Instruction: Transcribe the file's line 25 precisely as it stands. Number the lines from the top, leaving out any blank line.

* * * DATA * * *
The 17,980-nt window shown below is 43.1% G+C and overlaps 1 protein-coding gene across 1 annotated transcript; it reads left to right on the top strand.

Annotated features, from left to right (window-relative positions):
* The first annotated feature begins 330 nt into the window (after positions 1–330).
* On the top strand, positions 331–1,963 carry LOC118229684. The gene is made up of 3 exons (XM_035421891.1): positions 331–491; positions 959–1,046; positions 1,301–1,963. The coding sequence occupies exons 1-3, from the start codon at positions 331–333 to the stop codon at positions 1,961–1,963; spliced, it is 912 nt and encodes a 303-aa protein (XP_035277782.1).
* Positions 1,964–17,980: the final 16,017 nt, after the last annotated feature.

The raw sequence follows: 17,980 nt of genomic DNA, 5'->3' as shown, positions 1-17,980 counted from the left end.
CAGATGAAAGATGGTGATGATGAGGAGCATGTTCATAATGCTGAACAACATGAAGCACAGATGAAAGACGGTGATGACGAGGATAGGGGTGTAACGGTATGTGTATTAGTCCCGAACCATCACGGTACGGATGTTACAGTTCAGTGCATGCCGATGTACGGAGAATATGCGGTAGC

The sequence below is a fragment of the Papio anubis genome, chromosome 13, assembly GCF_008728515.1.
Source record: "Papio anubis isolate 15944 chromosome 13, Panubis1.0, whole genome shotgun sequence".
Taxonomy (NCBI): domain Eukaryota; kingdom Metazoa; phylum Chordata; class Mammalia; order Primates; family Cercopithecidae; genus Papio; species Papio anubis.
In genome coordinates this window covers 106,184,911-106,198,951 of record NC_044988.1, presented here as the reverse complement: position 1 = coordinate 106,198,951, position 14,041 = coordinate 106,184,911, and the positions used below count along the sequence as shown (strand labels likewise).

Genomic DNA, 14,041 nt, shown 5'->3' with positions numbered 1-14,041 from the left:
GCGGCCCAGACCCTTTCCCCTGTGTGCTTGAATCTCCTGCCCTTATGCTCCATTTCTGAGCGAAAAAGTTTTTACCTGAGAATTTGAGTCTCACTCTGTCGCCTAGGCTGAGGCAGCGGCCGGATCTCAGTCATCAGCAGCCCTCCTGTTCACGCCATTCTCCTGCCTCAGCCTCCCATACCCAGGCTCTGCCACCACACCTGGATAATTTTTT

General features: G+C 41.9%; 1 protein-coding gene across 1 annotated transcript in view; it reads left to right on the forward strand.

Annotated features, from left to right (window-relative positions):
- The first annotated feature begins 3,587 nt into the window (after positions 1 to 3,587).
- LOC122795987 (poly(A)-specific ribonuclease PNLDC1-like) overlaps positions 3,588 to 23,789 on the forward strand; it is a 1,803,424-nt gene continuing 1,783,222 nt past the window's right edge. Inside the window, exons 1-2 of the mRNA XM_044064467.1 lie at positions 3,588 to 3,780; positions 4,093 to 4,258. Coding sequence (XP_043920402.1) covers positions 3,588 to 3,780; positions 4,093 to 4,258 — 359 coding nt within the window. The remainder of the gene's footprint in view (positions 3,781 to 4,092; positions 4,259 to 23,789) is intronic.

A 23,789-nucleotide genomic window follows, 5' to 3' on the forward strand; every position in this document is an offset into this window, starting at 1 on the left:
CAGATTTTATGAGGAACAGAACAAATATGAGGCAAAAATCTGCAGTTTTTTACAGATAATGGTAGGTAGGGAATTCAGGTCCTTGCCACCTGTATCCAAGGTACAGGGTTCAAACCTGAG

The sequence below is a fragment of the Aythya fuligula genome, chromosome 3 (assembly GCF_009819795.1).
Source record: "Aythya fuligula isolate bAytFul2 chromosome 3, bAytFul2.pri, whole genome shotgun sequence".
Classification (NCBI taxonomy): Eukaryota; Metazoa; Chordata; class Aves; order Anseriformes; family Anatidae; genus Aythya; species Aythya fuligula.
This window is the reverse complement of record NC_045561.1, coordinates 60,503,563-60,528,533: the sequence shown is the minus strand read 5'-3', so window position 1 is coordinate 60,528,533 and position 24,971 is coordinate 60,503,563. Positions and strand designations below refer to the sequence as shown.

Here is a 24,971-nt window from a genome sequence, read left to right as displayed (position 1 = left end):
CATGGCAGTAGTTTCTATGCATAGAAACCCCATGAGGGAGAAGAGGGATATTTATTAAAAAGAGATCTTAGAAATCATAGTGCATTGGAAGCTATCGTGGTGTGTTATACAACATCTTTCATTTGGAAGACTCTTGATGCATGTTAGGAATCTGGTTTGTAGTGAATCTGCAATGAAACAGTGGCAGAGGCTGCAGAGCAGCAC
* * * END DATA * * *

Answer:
CATGGCAGTAGTTTCTATGCATAGAAACCCCATGAGGGAGAAGAGGGATATTTATTAAAAAGAGATCTTAGAAATCATAGTGCATTGGAAGCTATCGTGGTGTGTTATACAACATCTTTCATTTGGAAGACTCTTGATGCATGTTAGGAATCTGGTTTGTAGTGAATCTGCAATGAAACAGTGGCAGAGGCTGCAGAGCAGCAC